OK, may be a bit too melodramatic. The correct phrase is ‘OOXML Strict standard is _irrelevant_’. However, frankly, I do not see the difference.
Why is it irrelevent? Full support, i.e., read/write is not going to be with us anytime soon. This is confirmed by Dough Mahugh, in response to Alex Brown’s criticism. TheRegister’s report put Microsoft’s Office release as every three years, and since we have yet to see Office 2010, this means the earliest we see full is 2014. That is after giving Microsoft the benefit of delivering Office 15 ahead of schedule. [The code name 15 suggests to me the intented release year might be 2015].
At that time, OOXML strict standard, as enshrined in the 2008 standard, is for all intent and purposes, irrelevant. Movement in document formats will make it obsolete by then and thus, nobody will want to work with that standard any more. It is very possible, in a couple of years, we start seeing videos routinely being embedded in digital documents. Me, for example, had been joking with PhD students that since they now create the thesis using a computer, they should think about embedding videos describing what they had done, instead of spending countless paragraphs describing what happened.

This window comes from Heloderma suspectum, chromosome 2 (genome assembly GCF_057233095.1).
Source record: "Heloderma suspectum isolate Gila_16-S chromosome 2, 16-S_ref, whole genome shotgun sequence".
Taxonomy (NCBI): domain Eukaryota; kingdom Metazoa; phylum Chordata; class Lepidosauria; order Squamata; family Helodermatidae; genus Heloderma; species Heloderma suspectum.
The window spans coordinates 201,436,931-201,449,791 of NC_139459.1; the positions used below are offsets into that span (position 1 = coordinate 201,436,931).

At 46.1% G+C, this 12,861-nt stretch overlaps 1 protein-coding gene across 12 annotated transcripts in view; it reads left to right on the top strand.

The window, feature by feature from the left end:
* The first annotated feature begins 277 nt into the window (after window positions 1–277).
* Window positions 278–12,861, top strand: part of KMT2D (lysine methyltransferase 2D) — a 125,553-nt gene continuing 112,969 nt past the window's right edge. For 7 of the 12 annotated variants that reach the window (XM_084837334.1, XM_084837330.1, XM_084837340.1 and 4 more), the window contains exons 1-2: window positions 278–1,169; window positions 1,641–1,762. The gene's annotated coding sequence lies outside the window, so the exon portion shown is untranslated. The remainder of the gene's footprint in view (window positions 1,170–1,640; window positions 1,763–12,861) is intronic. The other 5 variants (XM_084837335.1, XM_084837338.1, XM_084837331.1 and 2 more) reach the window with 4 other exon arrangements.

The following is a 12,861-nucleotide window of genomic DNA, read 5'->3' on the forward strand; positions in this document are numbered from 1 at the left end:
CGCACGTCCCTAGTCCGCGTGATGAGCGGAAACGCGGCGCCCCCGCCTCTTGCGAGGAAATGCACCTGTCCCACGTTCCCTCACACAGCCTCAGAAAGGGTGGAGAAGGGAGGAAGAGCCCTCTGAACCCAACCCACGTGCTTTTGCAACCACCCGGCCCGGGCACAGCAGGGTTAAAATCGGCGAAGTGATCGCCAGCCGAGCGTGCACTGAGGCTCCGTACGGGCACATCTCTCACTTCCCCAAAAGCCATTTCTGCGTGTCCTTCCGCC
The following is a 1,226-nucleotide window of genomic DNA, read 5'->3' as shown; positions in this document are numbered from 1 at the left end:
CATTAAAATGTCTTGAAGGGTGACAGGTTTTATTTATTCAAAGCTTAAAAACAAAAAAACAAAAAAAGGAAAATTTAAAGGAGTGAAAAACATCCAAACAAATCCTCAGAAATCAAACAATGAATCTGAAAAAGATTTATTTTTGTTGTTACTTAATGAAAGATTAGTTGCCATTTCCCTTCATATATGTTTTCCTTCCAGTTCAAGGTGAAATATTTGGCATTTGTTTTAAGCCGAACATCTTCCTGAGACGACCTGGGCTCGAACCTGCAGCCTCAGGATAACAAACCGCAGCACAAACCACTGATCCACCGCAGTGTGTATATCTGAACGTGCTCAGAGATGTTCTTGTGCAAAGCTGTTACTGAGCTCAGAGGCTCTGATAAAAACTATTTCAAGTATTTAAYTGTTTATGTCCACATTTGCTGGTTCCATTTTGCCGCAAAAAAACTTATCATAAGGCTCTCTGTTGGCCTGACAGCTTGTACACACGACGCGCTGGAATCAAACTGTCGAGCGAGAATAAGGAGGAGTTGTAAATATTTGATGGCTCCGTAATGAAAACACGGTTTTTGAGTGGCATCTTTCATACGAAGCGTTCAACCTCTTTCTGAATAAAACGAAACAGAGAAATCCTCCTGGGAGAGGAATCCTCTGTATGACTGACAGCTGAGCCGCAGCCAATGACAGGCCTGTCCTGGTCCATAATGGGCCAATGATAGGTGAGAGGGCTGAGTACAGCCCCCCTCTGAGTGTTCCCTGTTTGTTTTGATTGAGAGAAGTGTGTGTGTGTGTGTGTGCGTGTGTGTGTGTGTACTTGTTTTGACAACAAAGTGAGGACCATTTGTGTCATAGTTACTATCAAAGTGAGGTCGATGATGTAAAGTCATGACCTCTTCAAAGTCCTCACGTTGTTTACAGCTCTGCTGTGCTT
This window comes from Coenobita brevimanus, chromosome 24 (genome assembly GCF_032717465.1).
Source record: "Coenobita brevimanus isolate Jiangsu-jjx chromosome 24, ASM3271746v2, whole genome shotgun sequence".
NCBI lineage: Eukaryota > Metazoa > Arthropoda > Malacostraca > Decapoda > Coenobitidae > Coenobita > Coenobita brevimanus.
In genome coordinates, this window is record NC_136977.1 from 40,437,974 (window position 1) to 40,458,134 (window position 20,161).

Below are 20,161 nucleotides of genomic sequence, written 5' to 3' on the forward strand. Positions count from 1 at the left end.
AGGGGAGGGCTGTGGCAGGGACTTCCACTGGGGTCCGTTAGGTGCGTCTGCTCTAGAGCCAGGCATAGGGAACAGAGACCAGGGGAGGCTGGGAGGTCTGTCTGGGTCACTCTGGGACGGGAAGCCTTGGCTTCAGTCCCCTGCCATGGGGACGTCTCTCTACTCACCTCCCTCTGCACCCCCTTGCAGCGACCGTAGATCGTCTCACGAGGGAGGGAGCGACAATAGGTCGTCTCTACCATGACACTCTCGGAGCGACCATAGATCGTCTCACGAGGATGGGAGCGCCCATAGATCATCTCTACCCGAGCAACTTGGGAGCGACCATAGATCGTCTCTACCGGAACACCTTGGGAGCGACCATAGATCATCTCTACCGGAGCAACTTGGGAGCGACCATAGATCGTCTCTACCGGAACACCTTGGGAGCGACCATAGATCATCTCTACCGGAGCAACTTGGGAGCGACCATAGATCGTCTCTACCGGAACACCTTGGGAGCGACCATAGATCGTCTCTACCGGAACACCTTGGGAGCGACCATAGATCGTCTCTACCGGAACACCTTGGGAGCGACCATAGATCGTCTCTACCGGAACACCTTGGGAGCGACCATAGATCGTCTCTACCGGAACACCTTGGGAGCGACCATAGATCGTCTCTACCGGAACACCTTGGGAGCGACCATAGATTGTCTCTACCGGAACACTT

I know a standard is in trouble when McHugh tried to pull in irrelevant stuff in the response. For example, he claims to give us a peek into Microsoft’s roadmap for Office. This is an attempt to sweeten us up before giving us the bad news. News flash! Nobody cares what Office’s road map is… and quite a number of people can see through the artificial sweetener that is the bogus ‘privileged’ peek.
As for supporting Strict Format in read-only, that does not cut the mustard. Part of the purpose of having a documented format is to permit bi-directional data exchange. A lot of open source software can read but not write OOXML. I dislike and disagree with this step. Therefore you should not be surprised that I do not think read-only support is good enough for MSOffice either.
I am very unhappy about this outcome. This, however, has nothing to do with my dislike of OOXML. Rather, I see so much wasted effort to create the strict standard which nobody will be using. Not only did ISO wasted time and effort, so do people in Microsoft who worked on separating the conjoined twins what was the rejected draft standard. Worse, it raised false hope for third parties developers of OOXML who are hoping to be able to use the ‘strict’ format to simplify their work.
In summary, it is a disgusting (but not unexpected) outcome.